For most of human history, life revolved around food. hunting, growing and preparing it left little time for anything else. Industrialization of the production process changed all that and made it easy—arguably too easy—to overlook the intimate connection that food has to the health of our body and the health of our planet. But today people are increasingly mindful of that connection, thanks in part to new insights and options from science.

Researchers, for example, have begun to untangle the complex web of factors that make some foods delicious. Experts who have devoted their careers to some of our most treasured foods can now explain the intricacies of coffee, champagne and truffles. Historians have pieced together the origins of our modern diet and traced the millennia-long evolution of processed food and the shifting attitudes toward alcohol.

Now much of the discussion about food involves angst and trade-offs. Many agricultural products—not to mention farmers' livelihoods—are threatened by climate change and disease. Two top scientists at Mars, Inc., the famed candy-bar maker, describe serious threats to the future of one of our favorites—chocolate, a sweet treat that some find addictive. The notion of addiction may be more than mere metaphor. As neuroscientist Paul J. Kenny points out in “The Food Addiction,” overconsumption of sugary, high-fat foods such as chocolate may actually alter brain chemistry in ways similar to the effects of addictive drugs. In “Eating Made Simple,” nutrition expert Marion Nestle notes that the rich world is awash in such foods, which are implicated in elevated rates of obesity. Changing that environment of temptation can be part of the solution, she argues. Behavioral strategies for weight loss also show promise.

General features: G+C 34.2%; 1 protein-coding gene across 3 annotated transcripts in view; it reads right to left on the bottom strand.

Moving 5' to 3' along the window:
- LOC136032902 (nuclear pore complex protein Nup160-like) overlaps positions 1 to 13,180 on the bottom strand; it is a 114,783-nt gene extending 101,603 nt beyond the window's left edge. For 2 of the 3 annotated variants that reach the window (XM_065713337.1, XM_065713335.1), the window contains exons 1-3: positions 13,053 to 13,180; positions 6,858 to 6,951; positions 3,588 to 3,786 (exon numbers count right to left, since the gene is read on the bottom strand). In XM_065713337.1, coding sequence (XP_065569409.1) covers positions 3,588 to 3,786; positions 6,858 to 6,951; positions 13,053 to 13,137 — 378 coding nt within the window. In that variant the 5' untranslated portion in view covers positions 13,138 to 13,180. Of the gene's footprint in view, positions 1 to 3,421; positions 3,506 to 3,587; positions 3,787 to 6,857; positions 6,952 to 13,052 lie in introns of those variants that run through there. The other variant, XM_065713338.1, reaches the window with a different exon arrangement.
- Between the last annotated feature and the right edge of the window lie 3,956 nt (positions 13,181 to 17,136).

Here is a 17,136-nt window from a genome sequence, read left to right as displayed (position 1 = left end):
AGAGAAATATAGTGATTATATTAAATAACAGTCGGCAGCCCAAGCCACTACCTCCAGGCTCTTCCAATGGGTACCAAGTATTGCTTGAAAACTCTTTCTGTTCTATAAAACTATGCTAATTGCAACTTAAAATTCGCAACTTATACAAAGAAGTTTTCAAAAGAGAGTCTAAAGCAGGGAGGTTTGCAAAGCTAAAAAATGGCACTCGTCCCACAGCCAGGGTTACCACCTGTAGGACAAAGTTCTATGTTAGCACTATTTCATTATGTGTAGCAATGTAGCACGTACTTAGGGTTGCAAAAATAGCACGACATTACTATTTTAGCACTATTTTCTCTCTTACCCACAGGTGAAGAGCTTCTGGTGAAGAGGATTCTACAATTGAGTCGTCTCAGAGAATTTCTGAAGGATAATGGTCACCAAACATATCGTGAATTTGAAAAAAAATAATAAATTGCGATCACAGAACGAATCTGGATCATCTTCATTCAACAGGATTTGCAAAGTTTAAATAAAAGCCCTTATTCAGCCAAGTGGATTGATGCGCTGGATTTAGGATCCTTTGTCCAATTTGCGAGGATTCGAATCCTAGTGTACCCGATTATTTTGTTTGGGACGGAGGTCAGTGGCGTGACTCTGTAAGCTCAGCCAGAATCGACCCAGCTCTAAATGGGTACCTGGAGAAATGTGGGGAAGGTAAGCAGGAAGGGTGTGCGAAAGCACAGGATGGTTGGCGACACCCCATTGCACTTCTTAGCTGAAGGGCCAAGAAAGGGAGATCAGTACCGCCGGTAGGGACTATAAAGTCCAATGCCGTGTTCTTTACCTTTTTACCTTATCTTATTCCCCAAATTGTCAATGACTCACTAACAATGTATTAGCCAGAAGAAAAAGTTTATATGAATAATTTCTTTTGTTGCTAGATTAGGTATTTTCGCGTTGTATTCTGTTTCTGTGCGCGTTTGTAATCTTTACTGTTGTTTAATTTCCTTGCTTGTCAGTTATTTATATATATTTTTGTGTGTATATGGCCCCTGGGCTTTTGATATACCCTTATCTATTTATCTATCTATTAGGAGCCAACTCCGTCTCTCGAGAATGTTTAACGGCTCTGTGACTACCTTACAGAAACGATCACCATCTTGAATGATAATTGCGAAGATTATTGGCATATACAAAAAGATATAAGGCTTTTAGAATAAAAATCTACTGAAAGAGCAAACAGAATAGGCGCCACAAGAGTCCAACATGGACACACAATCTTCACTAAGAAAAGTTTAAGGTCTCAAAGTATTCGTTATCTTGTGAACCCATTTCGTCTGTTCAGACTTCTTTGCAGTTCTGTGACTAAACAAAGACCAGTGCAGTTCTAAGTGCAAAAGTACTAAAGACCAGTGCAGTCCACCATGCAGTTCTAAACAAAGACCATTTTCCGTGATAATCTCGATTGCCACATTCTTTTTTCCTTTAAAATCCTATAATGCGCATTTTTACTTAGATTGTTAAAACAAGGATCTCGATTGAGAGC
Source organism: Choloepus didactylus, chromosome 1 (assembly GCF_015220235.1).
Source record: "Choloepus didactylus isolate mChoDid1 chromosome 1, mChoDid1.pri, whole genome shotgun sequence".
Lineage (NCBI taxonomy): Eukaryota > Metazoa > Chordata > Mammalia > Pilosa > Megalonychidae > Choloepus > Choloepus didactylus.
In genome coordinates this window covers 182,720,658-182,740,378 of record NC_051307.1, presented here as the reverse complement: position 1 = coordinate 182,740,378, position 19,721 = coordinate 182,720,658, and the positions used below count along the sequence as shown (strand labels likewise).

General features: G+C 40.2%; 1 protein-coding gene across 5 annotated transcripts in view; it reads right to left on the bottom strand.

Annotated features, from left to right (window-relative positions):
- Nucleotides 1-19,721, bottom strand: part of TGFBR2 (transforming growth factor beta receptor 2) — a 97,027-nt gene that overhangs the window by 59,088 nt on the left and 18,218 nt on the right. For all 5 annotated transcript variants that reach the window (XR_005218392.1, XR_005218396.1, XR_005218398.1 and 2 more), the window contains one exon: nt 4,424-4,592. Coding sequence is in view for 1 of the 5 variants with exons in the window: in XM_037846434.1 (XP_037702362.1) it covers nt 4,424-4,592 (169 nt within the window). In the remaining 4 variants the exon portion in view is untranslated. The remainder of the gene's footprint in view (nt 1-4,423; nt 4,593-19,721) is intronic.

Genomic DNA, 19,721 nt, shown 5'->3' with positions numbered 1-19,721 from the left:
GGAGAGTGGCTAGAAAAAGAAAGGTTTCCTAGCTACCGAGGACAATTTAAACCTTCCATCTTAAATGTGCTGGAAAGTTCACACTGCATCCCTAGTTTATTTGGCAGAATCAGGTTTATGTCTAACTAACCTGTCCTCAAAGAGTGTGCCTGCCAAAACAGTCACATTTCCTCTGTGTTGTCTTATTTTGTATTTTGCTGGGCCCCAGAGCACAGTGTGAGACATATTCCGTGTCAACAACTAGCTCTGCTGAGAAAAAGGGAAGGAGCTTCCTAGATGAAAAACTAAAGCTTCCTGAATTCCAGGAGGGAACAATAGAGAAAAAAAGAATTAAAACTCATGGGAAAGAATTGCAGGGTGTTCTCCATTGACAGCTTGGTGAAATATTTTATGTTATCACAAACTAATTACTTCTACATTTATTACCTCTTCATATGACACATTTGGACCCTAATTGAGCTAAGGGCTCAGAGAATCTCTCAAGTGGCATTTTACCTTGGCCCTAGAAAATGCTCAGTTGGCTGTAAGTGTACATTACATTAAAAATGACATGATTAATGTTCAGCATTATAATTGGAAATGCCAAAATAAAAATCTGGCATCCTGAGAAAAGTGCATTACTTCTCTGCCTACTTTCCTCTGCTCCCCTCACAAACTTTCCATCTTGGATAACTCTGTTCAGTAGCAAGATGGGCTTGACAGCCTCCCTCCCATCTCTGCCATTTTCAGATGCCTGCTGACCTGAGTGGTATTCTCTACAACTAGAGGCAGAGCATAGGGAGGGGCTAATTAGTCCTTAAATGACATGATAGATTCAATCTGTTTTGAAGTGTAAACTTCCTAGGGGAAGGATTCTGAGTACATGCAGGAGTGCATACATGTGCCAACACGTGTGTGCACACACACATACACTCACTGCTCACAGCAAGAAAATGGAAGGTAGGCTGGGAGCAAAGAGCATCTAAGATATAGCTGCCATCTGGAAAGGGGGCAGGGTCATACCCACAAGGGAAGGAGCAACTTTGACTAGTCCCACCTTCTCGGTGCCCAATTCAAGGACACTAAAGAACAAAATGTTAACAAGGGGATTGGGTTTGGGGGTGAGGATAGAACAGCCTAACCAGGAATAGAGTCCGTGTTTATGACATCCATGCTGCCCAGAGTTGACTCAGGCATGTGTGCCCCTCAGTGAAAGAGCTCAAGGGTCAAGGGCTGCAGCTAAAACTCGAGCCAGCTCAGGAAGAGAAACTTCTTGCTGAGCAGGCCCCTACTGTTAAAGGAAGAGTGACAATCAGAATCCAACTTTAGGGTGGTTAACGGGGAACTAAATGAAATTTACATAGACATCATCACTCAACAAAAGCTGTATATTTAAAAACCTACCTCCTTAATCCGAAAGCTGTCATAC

The globalization of agriculture and food distribution has boosted yields and prevented famines—and filled our winter salads with produce grown all over the world. Yet the insatiable appetite of humanity is also harming the environment in myriad ways. “Can We Feed the World and Sustain the Planet?” asks Jonathan A. Foley. An authority on sustainability, Foley proposes a plan to end malnutrition worldwide while preserving rain forests and stabilizing the climate. For that to happen, we will need to lessen the steep environmental toll exacted by beef production, which is rising rapidly. Informed eaters must decide for themselves whether GMO foods are acceptable. How about lab-grown meat? Or, as chef Bun Lai advocates, meals made from invasive species? You may not agree with all the ideas in this issue. But they are indeed food for thought.